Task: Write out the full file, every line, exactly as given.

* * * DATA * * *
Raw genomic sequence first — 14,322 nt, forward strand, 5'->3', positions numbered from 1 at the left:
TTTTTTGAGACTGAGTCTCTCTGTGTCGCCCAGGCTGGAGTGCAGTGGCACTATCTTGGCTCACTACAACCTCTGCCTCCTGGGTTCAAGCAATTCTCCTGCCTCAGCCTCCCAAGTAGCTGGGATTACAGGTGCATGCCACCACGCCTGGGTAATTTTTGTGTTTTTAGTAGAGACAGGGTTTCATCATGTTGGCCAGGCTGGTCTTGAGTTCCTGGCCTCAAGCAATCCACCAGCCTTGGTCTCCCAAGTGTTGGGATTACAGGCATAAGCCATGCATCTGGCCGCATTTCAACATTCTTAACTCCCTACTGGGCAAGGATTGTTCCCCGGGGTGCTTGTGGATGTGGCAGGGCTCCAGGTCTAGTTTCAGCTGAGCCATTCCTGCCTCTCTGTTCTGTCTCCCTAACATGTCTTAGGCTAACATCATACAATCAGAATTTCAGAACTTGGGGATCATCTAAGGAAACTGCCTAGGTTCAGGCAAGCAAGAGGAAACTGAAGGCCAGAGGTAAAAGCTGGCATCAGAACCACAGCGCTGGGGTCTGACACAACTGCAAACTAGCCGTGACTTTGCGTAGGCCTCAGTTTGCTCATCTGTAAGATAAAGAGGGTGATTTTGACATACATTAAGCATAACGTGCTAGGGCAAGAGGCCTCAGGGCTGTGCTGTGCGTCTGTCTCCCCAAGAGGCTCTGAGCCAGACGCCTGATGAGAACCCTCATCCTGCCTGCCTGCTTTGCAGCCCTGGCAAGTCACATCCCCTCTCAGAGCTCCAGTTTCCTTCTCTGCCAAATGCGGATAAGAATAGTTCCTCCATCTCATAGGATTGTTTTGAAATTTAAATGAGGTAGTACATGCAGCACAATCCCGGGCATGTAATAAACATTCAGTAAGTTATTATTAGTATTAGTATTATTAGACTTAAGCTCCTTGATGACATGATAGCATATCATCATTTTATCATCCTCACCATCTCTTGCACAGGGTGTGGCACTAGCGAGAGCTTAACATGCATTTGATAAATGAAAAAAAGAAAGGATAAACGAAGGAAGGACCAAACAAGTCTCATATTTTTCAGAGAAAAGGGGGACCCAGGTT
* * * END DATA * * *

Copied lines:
Raw genomic sequence first — 14,322 nt, forward strand, 5'->3', positions numbered from 1 at the left:
TTTTTTGAGACTGAGTCTCTCTGTGTCGCCCAGGCTGGAGTGCAGTGGCACTATCTTGGCTCACTACAACCTCTGCCTCCTGGGTTCAAGCAATTCTCCTGCCTCAGCCTCCCAAGTAGCTGGGATTACAGGTGCATGCCACCACGCCTGGGTAATTTTTGTGTTTTTAGTAGAGACAGGGTTTCATCATGTTGGCCAGGCTGGTCTTGAGTTCCTGGCCTCAAGCAATCCACCAGCCTTGGTCTCCCAAGTGTTGGGATTACAGGCATAAGCCATGCATCTGGCCGCATTTCAACATTCTTAACTCCCTACTGGGCAAGGATTGTTCCCCGGGGTGCTTGTGGATGTGGCAGGGCTCCAGGTCTAGTTTCAGCTGAGCCATTCCTGCCTCTCTGTTCTGTCTCCCTAACATGTCTTAGGCTAACATCATACAATCAGAATTTCAGAACTTGGGGATCATCTAAGGAAACTGCCTAGGTTCAGGCAAGCAAGAGGAAACTGAAGGCCAGAGGTAAAAGCTGGCATCAGAACCACAGCGCTGGGGTCTGACACAACTGCAAACTAGCCGTGACTTTGCGTAGGCCTCAGTTTGCTCATCTGTAAGATAAAGAGGGTGATTTTGACATACATTAAGCATAACGTGCTAGGGCAAGAGGCCTCAGGGCTGTGCTGTGCGTCTGTCTCCCCAAGAGGCTCTGAGCCAGACGCCTGATGAGAACCCTCATCCTGCCTGCCTGCTTTGCAGCCCTGGCAAGTCACATCCCCTCTCAGAGCTCCAGTTTCCTTCTCTGCCAAATGCGGATAAGAATAGTTCCTCCATCTCATAGGATTGTTTTGAAATTTAAATGAGGTAGTACATGCAGCACAATCCCGGGCATGTAATAAACATTCAGTAAGTTATTATTAGTATTAGTATTATTAGACTTAAGCTCCTTGATGACATGATAGCATATCATCATTTTATCATCCTCACCATCTCTTGCACAGGGTGTGGCACTAGCGAGAGCTTAACATGCATTTGATAAATGAAAAAAAGAAAGGATAAACGAAGGAAGGACCAAACAAGTCTCATATTTTTCAGAGAAAAGGGGGACCCAGGTT